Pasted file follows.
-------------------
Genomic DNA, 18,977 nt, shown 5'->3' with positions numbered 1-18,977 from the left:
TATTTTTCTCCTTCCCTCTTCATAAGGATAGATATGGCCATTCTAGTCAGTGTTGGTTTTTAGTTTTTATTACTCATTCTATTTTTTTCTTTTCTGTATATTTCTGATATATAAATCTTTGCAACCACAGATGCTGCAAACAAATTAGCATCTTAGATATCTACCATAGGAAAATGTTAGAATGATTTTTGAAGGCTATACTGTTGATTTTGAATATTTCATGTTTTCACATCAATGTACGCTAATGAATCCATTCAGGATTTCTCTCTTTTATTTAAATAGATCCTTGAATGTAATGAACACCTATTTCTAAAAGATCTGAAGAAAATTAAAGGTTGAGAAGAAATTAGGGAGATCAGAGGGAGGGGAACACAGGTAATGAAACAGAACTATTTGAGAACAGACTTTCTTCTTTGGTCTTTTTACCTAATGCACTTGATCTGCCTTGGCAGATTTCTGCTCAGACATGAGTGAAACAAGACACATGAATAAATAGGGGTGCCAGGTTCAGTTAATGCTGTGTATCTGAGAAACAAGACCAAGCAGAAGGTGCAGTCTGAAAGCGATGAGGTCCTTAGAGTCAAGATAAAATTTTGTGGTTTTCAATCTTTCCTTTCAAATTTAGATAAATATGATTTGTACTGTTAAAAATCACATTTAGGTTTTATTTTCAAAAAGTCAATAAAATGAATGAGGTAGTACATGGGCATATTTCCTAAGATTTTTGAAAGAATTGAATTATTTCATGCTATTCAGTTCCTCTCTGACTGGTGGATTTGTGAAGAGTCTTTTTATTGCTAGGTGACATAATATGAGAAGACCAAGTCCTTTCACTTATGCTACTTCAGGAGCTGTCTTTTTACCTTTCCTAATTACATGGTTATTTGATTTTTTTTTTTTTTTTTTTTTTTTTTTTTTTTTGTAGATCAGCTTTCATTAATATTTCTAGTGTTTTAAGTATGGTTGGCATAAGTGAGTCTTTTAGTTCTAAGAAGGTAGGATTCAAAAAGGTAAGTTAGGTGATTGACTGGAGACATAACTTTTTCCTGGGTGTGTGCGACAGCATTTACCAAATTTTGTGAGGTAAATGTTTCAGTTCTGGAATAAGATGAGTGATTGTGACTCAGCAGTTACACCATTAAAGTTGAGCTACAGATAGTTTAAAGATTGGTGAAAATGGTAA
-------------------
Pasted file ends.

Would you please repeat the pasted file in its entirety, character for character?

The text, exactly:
Genomic DNA, 18,977 nt, shown 5'->3' with positions numbered 1-18,977 from the left:
TATTTTTCTCCTTCCCTCTTCATAAGGATAGATATGGCCATTCTAGTCAGTGTTGGTTTTTAGTTTTTATTACTCATTCTATTTTTTTCTTTTCTGTATATTTCTGATATATAAATCTTTGCAACCACAGATGCTGCAAACAAATTAGCATCTTAGATATCTACCATAGGAAAATGTTAGAATGATTTTTGAAGGCTATACTGTTGATTTTGAATATTTCATGTTTTCACATCAATGTACGCTAATGAATCCATTCAGGATTTCTCTCTTTTATTTAAATAGATCCTTGAATGTAATGAACACCTATTTCTAAAAGATCTGAAGAAAATTAAAGGTTGAGAAGAAATTAGGGAGATCAGAGGGAGGGGAACACAGGTAATGAAACAGAACTATTTGAGAACAGACTTTCTTCTTTGGTCTTTTTACCTAATGCACTTGATCTGCCTTGGCAGATTTCTGCTCAGACATGAGTGAAACAAGACACATGAATAAATAGGGGTGCCAGGTTCAGTTAATGCTGTGTATCTGAGAAACAAGACCAAGCAGAAGGTGCAGTCTGAAAGCGATGAGGTCCTTAGAGTCAAGATAAAATTTTGTGGTTTTCAATCTTTCCTTTCAAATTTAGATAAATATGATTTGTACTGTTAAAAATCACATTTAGGTTTTATTTTCAAAAAGTCAATAAAATGAATGAGGTAGTACATGGGCATATTTCCTAAGATTTTTGAAAGAATTGAATTATTTCATGCTATTCAGTTCCTCTCTGACTGGTGGATTTGTGAAGAGTCTTTTTATTGCTAGGTGACATAATATGAGAAGACCAAGTCCTTTCACTTATGCTACTTCAGGAGCTGTCTTTTTACCTTTCCTAATTACATGGTTATTTGATTTTTTTTTTTTTTTTTTTTTTTTTTTTTTTTTGTAGATCAGCTTTCATTAATATTTCTAGTGTTTTAAGTATGGTTGGCATAAGTGAGTCTTTTAGTTCTAAGAAGGTAGGATTCAAAAAGGTAAGTTAGGTGATTGACTGGAGACATAACTTTTTCCTGGGTGTGTGCGACAGCATTTACCAAATTTTGTGAGGTAAATGTTTCAGTTCTGGAATAAGATGAGTGATTGTGACTCAGCAGTTACACCATTAAAGTTGAGCTACAGATAGTTTAAAGATTGGTGAAAATGGTAA